LSE is sad to learn of the death of Professor David Martin, a prominent member of the LSE Sociology Department for nearly three decades. Here, friend and fellow sociologist of religion Grace Davie reflects on his legacy.
I have known David Martin for just over fifty years. We met in the late 60s when I was a graduate student in Sociology at LSE and have kept in touch ever since. He has been to me – and to very many others – a wise mentor and a good friend.
David came to Sociology by a roundabout route – a story told in the first chapter of The Education of David Martin, his intellectual autobiography. Via primary school teaching in the West Country and a correspondence course for an external London degree, he arrived at LSE as a postgraduate, completing a PhD with Donald MacRae in 1964. A year later this was published as Pacifism: A Sociological and Historical Study. After a brief period at the University of Sheffield, he was appointed to LSE as Lecturer in 1962, Reader in 1967 and Professor in 1971. He retired from the School in 1989.
In 1967, David published A Sociology of English Religion – a short book which contains a surprisingly large amount of information about religion in an England on the cusp of radical change. That watershed – or what David termed ‘the shaking of the statistics from California to Trieste’ – was not foreseen either in England or anywhere else. A second element was more far reaching. In articulating the distinctiveness of the English case, A Sociology of English Religion necessarily introduces a comparative perspective, asking not only what religion in England is, but what it is not. Specifically, the religious settlement in England is very different from that in France on the one hand and the United States on the other. Herein lies the essence of what has become David’s best-known book: A General Theory of Secularization (1978).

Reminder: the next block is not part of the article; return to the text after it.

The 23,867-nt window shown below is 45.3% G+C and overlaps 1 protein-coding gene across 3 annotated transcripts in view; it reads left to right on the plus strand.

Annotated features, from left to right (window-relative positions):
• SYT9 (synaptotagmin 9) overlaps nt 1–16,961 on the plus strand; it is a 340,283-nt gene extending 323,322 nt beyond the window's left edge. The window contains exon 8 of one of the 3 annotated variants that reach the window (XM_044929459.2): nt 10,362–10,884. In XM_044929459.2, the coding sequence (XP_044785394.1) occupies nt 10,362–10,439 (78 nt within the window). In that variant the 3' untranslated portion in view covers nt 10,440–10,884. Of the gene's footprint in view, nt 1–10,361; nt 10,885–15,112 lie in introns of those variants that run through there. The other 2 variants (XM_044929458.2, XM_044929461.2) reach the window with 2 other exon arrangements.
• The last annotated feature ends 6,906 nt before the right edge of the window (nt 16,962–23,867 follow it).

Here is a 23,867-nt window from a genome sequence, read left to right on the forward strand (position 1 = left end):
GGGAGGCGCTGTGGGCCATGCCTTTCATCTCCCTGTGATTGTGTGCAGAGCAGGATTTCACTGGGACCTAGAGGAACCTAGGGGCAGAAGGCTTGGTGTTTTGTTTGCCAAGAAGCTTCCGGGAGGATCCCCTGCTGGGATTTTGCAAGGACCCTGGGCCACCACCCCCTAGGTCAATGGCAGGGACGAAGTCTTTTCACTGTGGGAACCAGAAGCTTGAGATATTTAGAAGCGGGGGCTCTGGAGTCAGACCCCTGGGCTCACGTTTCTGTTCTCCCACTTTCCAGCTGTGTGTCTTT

The understanding of secularization as a process that unfolds differently in different places provides the core. It follows that secularization is neither the inevitable corollary of modernization, nor a unitary model that can simply be assumed. It depends rather on the specificities of the context under review, not least its history: in the (varied) European and American cases the critical events are the success or failure of the Reformation and the nature, outcome or indeed absence of a Revolution.
Some fifty years later, the same independence of mind and the same insistence on empirically driven observations can be still be seen. They reappear, for example, in the remarkable and yet to be published Christianity and ‘the World’: Secularization through the Lens of English Poetry: 800 to the Present, which brings together a lifetime’s work on secularization, a thousand years of English poetry, and deep theological insight.
En route there have been substantial elaborations of the General Theory, notably in relation to the post-communist period in Central and Eastern Europe, and to the explosion of Pentecostalism in the global South.